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FRONT DOOR NEUROLOGY: THE GP EXPERIENCE
  1. Sophie Binks1,
  2. Liz Green2
  1. 1Brighton and Sussex University Hospitals NHS Trust
  2. 2Beaconsfield GP Surgery, Brighton

Abstract

Introduction Neurological symptoms are common in primary care and may represent 10% of consultations. With fewer neurologists in the UK compared to other European nations, the RCGP encourages GP engagement with neurological disease. This project sought to delineate neurological presentations to a large Brighton GP practice.

Method During a four-month GP placement, an FY2 doctor recorded details of patients presenting with neurological symptoms. In tandem, six months of neurology referrals by the permanent GPs were analysed.

Results Common symptoms among 29 FY2 neurologically-oriented appointments included headache (n=8), paraesthesiae (n=4) and funny turns (n=3). Significant new diagnoses included right LACS, post-concussion syndrome and cervical radiculopathy. Most (65%) of patients were managed in GP. Those referred included two to TIA clinic, one to A&E and one to headache service. Of 12 GP referrals reviewed, no neurological examination was documented in 25%, and six provisional diagnoses were in agreement with neurological opinion. After neurology outpatient review, two patients were assessed as having no neurological problem.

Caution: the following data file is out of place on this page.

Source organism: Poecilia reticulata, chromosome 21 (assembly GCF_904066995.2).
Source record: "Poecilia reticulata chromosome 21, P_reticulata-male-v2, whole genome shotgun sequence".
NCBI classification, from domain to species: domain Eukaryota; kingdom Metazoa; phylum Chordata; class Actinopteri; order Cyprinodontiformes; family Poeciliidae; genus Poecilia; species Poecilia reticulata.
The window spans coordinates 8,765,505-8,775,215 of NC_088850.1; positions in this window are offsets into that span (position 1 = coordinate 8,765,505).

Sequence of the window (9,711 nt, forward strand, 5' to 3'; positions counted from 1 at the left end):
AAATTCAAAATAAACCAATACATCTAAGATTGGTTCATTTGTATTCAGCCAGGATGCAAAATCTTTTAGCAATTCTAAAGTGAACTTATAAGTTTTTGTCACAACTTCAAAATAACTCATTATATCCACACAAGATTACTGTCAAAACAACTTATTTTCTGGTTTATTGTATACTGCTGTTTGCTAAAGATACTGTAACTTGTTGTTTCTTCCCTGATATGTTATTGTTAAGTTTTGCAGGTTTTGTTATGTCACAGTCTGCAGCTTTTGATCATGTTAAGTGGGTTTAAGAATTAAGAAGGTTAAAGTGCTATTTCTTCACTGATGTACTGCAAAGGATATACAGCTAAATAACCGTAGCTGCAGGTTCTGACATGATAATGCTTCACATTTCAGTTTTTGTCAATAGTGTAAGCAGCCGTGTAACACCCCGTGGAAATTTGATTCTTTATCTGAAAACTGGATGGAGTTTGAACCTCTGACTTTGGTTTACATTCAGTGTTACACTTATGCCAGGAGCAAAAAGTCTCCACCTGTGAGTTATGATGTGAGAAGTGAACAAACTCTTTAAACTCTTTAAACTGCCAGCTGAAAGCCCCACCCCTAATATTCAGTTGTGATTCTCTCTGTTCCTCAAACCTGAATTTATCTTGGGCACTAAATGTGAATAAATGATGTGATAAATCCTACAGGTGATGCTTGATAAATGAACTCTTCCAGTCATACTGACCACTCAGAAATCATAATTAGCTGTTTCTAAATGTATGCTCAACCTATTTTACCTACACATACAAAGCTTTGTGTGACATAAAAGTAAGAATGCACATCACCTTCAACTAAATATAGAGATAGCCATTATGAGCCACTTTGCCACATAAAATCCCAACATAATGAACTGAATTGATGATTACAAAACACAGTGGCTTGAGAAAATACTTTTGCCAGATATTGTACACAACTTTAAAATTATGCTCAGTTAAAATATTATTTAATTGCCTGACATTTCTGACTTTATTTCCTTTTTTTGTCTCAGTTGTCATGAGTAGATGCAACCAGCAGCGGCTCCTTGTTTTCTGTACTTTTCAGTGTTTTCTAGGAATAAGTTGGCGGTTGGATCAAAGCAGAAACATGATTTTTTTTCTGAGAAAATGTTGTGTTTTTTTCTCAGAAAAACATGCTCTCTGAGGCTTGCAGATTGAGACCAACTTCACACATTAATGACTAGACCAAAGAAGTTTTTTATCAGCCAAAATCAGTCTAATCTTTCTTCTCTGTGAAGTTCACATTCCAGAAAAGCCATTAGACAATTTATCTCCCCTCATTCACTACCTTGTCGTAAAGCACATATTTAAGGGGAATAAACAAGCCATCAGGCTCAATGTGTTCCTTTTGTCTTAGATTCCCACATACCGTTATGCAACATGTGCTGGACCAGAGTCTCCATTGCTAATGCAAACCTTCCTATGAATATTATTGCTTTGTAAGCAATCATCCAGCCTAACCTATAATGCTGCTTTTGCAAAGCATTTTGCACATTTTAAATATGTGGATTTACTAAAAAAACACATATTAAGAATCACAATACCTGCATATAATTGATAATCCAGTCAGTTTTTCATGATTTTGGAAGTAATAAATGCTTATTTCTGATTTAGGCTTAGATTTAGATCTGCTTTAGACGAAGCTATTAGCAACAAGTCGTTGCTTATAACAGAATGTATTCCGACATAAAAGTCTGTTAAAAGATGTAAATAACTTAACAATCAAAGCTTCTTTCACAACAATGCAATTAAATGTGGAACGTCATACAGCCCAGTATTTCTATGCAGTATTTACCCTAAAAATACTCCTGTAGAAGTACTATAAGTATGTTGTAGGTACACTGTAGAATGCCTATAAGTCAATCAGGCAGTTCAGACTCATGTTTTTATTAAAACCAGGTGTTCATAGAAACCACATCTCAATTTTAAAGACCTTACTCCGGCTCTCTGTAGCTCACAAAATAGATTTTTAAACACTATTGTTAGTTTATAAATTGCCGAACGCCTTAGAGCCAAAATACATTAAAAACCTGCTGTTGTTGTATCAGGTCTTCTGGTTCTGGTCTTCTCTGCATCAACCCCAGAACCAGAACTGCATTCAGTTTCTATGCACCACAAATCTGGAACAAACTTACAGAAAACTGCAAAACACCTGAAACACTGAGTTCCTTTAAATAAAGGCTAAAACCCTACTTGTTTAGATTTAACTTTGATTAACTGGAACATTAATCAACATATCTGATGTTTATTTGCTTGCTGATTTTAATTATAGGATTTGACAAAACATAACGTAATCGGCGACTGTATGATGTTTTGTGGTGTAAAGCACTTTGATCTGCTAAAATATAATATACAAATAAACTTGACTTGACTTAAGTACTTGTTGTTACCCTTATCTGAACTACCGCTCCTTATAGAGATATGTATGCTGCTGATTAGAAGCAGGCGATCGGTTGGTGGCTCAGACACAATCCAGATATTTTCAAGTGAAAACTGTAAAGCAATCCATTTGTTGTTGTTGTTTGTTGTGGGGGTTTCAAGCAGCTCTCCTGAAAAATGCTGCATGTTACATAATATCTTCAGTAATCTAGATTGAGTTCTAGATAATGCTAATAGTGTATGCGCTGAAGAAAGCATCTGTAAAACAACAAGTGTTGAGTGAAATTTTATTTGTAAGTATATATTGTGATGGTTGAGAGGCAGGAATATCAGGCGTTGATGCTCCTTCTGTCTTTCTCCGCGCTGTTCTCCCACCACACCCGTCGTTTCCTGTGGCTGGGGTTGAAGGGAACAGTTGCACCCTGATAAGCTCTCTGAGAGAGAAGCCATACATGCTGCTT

Conclusions Headache forms a large component of primary care neurology, but a variety of cases is seen. Acute presentations may be referred to TIA clinic or A&E. Where stated, GP opinion was frequently in line with neurology review.

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